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Topic: Detecting and Responding to High Frequency Audio (Read 3 times) previous topic - next topic

MarkT

Its worth trying - you still have to amplify the audio signal enough and make sure the signal of interest has a greater amplitude than background noise...
[ I won't respond to messages, use the forum please ]

grizzlby

#11
Jul 10, 2012, 02:56 am Last Edit: Jul 10, 2012, 03:02 am by grizzlby Reason: 1
Alright. Now i have this simple transistor pre-amp set up using a 2N4401



and it's giving me surprisingly good AnalogRead results considering how poorly the previous op-amp circuit worked. A "quiet" environment tends towards 450 and doesn't fluctuate more than ~30 in either direction.

I have also successfully put together a 5v to trim pot circuit to control my reference voltage for the comparator interrupt so that I can set the zero-crossing right around the 490 mark.

The problem is that when I attempt to run the code found here
Code: [Select]
// Count zero crossings using analog comparator
// atmega328p:
//   Uses pin 7 as the anacomp -ve input (AIN1)
//   Uses pin 6 as the anacomp +ve input (AIN0)
// attiny85:
//   Uses pin 1 as AIN1
//   Uses pin 0 as AIN0

#ifdef __AVR_ATtiny85__
#define AIN1 1
#define AIN0 0
#else
#define AIN1 7
#define AIN0 6
#endif

#define SAMPLE_WINDOW_SIZE 5
#define SAMPLE_MILLIS 50

volatile unsigned int crossings;
volatile unsigned int crossing_counts[SAMPLE_WINDOW_SIZE];
unsigned char timerLoadValue;
unsigned char latency;
unsigned char n;
int timer;
volatile unsigned long timer2;
volatile char sample_ready;
long oldmicro;
int diags;
int oldfreq;

#define TIMER_CLOCK_FREQ 16000000.0 //2MHz for /8 prescale from 16MHz

#ifdef __AVR_ATtiny85__
// TBD: Will need to use timer 1 or timer 0 for ATTiny
#error ATTiny clock code not yet written
#endif

//Setup Timer2.
//Configures the 8-Bit Timer2 to generate an interrupt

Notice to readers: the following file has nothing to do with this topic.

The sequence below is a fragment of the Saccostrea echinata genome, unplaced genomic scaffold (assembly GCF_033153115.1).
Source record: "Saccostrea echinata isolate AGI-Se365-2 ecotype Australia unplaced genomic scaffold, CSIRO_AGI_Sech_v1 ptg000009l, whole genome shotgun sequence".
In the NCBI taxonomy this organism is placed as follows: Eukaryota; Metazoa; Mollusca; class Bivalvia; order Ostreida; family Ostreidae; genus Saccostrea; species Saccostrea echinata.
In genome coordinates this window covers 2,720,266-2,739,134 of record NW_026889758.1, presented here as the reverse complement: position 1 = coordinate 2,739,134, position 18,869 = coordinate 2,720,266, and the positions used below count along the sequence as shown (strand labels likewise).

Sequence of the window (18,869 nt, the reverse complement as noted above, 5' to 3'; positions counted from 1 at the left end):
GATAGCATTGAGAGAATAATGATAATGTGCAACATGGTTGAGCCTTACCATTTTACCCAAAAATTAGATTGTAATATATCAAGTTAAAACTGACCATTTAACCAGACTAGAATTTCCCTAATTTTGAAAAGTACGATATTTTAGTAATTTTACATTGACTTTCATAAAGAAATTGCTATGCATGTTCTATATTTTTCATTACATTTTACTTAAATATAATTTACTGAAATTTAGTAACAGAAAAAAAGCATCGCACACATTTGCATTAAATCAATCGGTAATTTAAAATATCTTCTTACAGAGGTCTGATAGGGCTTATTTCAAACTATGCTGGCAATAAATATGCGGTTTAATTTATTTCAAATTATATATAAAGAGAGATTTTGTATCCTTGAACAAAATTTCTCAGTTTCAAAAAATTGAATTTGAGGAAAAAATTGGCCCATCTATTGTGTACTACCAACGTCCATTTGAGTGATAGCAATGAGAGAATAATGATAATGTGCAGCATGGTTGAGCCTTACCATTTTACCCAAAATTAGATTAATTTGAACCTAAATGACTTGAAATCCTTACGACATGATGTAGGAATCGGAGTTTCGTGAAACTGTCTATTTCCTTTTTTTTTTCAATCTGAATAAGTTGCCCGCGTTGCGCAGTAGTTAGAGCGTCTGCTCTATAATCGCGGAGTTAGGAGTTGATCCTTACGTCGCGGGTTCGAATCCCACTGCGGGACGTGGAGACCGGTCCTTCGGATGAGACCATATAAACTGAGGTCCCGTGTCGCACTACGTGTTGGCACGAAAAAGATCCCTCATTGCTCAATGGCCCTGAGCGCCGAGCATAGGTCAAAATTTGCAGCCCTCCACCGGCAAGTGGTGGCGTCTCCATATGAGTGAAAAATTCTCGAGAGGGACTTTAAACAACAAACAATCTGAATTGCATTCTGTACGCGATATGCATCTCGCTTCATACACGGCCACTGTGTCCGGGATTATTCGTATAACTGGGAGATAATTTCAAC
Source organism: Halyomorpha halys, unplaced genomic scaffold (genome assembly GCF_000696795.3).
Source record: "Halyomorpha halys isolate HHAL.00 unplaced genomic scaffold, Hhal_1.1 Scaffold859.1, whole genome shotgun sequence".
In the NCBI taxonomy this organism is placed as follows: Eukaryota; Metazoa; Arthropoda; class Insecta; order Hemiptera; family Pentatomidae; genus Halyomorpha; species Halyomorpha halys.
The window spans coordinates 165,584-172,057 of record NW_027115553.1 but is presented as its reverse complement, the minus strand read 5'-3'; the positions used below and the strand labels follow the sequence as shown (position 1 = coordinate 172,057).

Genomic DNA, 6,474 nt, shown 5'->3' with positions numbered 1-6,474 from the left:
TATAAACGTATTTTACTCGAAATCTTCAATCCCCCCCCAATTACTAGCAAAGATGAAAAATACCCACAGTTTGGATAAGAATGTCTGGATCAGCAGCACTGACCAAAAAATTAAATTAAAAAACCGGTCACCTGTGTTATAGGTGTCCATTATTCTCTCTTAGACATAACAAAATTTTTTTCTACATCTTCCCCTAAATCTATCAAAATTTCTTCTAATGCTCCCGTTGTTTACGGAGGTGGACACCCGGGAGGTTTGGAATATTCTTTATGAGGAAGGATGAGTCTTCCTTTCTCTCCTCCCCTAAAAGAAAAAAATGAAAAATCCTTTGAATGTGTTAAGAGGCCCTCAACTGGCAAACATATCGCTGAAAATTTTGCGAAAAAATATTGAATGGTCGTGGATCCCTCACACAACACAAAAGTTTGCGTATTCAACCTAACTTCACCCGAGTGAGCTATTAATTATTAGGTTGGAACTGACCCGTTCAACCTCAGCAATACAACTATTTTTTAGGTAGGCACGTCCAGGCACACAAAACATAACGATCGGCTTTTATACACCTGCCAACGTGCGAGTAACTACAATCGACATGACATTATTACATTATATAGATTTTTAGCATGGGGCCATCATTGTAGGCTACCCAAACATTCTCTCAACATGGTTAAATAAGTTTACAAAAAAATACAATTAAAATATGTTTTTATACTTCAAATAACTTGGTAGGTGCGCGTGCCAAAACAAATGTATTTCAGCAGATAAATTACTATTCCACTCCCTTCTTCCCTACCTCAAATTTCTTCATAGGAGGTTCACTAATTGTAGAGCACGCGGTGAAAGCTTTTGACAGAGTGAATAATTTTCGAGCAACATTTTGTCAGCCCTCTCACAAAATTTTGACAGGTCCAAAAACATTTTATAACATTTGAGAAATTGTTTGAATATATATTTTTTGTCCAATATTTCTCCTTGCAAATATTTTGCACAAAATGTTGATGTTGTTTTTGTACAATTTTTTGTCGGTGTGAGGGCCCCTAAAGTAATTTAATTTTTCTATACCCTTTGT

//at the specified frequency.
//Returns the timer load value which must be loaded into TCNT2
//inside your ISR routine.
//See the example usage below.
unsigned char SetupTimer2(float timeoutFrequency){
 unsigned char result; //The timer load value.
 
 
 /* We need to work out what divisor of the chip clock can be
    used to get an 8-bit counter preload value that represents
    the requested frequency.

     timer preload_val = scaled_freq / requested_freq
 =>  scaled_freq = clock_freq / scaler
 =>  preload_val = clock_freq / scaler / requested_freq
 =>  256 > clock_freq / scaler / requested_freq
 =>  clock_freq / scaler < 256 * requested_freq
 =>  1 / scaler < 256 * requested_freq / clock_freq
 =>  scaler > clock_freq / (256 * requested_freq)
   */

 Serial.print("clock/requested:");
 Serial.println(TIMER_CLOCK_FREQ / timeoutFrequency);

 int min_scaler = TIMER_CLOCK_FREQ / (256 * timeoutFrequency);
 Serial.print("Min scaler:");
 Serial.println(min_scaler);  
 
 // Need to convert min_scaler into a power-of-2 value to use.
 // Allowable values are actually 1, 8, 32, 64, 128, 256, 1024 -
 // see data sheet, section 18.10.
 int scaler = 1;
 while ((scaler < min_scaler) && (scaler < 1024))
 {
   scaler <<= 1;
   // skip disallowed values
   if ((scaler == 2) || (scaler == 4) || (scaler == 16) || (scaler == 512))
   {
     scaler <<= 1;
   }
 }
 
 if (scaler < min_scaler)
 {
   // Output a warning.
   Serial.println("Requested timer frequency too low - unable to find a suitable divider");
 }
 else
 {
   Serial.print("Chosen prescaler:");
   Serial.println(scaler);
 }
 
 long scaled_freq = TIMER_CLOCK_FREQ / scaler;      

 // Convert the scaler value into register settings
 switch (scaler)
 {
   case 1:
     TCCR2B = 0b00000001;
     break;
   case 8:
     TCCR2B = 0b00000010;
     break;
   case 32:
     TCCR2B = 0b00000011;
     break;
   case 64:
     TCCR2B = 0b00000100;
     break;
   case 128:
     TCCR2B = 0b00000101;
     break;
   case 256:
     TCCR2B = 0b00000110;
     break;
   case 1024:
     TCCR2B = 0b00000111;
     break;
   default: